Friday, October 26, 2007


Rabino Raymond Beyda

The ten tests of Abraham were trials that were used by Hashem to elevateand perfect our patriarch. The Binding of Yitzchak, the Akeidah – wasperhaps the most difficult test of all. After his birth when Abraham wasone hundred years old Yitzchak was raised by his parents as royalty.Through prophecy his parents were aware that he was the next link in thechain that would produce the Chosen People. The holy parents invested allof their power in training and educating this special offspring for hisunique role in world history.

After thirty seven years Yitzchak showed signs of greatness and gave hisfather a sense of certainty that the destiny of his offspring was assured.Then came the test.

Hashem --the one who promised Abraham that Yitzchak would be his heir –commanded him to take to a place that He would show him and to bind him onthe altar as a sacrifice. The illogical command was greeted withacceptance and Abraham woke up early to do His creator’s bidding. At themoment of truth, with the knife in his hand an angel cried out to Abrahamto stop. He warned that the father should in no way harm his son. Manywould jump at the opportunity and untie the young man quickly as onecould. However, Abraham answered: “When commanded by the Master andgiven a contrary order by the servant to whom should one heed?”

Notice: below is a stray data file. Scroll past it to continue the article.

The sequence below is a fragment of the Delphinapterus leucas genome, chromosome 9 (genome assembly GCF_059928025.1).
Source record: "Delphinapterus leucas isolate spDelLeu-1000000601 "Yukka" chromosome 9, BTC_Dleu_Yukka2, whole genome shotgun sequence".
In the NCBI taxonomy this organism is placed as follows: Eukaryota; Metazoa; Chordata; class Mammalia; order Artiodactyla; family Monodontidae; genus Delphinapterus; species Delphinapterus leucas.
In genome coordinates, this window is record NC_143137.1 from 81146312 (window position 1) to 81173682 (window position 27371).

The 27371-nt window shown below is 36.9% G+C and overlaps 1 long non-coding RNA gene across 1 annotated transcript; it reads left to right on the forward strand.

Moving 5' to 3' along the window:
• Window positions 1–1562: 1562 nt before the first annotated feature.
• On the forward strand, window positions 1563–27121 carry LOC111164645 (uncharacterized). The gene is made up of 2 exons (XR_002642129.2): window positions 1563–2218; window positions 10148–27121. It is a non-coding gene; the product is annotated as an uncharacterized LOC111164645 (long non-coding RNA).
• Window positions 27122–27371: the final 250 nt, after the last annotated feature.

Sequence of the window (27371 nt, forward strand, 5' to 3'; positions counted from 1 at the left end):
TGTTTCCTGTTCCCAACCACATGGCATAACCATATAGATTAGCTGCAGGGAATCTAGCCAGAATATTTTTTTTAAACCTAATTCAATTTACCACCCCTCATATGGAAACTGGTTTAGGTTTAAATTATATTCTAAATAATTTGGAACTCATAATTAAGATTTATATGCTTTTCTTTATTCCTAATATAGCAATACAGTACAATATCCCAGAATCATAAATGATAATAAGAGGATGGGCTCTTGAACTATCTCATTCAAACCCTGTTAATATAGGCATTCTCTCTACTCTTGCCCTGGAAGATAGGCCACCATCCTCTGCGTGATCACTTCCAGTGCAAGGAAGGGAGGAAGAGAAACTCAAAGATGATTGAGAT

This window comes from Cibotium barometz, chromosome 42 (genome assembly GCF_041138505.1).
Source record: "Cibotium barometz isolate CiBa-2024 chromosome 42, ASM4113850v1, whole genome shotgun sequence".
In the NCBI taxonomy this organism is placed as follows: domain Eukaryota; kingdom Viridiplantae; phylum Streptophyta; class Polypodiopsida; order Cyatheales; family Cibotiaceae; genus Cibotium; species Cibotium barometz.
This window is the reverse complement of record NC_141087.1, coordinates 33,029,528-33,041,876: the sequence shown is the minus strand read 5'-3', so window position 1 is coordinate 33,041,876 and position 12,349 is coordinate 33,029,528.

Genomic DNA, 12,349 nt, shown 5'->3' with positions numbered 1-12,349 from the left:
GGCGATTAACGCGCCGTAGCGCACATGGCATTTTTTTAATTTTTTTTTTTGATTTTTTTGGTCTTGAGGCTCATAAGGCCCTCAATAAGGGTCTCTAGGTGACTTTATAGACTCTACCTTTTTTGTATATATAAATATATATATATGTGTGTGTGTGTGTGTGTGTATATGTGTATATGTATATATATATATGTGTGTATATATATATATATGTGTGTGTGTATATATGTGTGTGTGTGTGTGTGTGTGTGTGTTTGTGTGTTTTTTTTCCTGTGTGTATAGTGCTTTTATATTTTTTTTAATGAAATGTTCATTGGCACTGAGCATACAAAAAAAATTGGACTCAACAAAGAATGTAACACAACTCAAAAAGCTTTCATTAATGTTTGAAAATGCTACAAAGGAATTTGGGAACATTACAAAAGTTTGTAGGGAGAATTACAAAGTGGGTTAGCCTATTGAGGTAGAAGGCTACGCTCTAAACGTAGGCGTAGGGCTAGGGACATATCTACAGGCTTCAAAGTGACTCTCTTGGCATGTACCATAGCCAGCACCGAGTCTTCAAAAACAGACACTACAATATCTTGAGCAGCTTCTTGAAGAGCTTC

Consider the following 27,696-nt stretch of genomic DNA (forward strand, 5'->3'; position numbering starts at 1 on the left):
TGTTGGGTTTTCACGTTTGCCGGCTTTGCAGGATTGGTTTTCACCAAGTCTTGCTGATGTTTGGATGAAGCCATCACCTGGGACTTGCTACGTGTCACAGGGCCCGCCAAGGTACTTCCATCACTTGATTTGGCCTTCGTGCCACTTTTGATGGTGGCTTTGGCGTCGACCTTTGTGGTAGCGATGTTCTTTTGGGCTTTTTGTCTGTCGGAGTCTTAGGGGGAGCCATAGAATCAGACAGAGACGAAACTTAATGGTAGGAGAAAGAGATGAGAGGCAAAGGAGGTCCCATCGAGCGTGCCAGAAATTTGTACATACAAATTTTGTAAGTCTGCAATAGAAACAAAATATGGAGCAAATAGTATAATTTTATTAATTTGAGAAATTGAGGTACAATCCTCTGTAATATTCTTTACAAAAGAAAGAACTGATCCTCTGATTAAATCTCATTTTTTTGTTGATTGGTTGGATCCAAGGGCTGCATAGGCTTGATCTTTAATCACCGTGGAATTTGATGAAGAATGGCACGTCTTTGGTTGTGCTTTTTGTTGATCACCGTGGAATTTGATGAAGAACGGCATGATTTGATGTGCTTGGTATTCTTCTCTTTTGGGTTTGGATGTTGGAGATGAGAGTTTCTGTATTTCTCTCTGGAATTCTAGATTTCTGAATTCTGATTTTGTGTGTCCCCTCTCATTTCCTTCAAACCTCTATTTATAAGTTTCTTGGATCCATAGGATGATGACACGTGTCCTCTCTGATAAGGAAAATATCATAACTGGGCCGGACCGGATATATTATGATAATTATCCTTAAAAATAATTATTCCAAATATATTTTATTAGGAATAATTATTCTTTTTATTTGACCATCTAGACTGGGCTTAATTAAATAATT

The angel replied: “Now I know that you are a God-fearing man. You havenot withheld your son, your special one from me”. It was then that Abrahamuntied his son.

What did the angel say now that prompted him to listen to the servant? Hisquestion was still valid. Shouldn’t he continue the sacrifice as hismaster had commanded?

The angel’s response contained a message to Abraham. He added thewords “from me” Every mitzvah that a person does creates an angel. Thatangel will come to defend the one who created him when that soul faces theHeavenly court at the end of his life. But not all angels are the same. Ifthe mitzvah was performed unenthusiastically or even begrudgingly theangel shows imperfection. If the mitzvah was not done perfectly accordingto Torah law the angel will also be imperfect. The angel toldAbraham, “You should stop. If you don’t believe you have done G-d’s willlook at me. I am the angel created by your act and I am perfect. You cantell “from me” that you have done all that you needed to perform the willof your Maker.”

The lesson to us is that one should always strive for perfection inmitzvah performance. We must learn not only what to do but also what isthe best way to do it. We may pray give charity, help others and buy afine pair of tefillin but without Torah study can one expect a perfectperformance? Torah study also must include the study of mussar ethics andmorals to instill the proper enthusiasm and approach to the commandmentsof Hashem. As we study the lives of our patriarchs and matriarchs weshould learn from their ways how to act “perfectly”.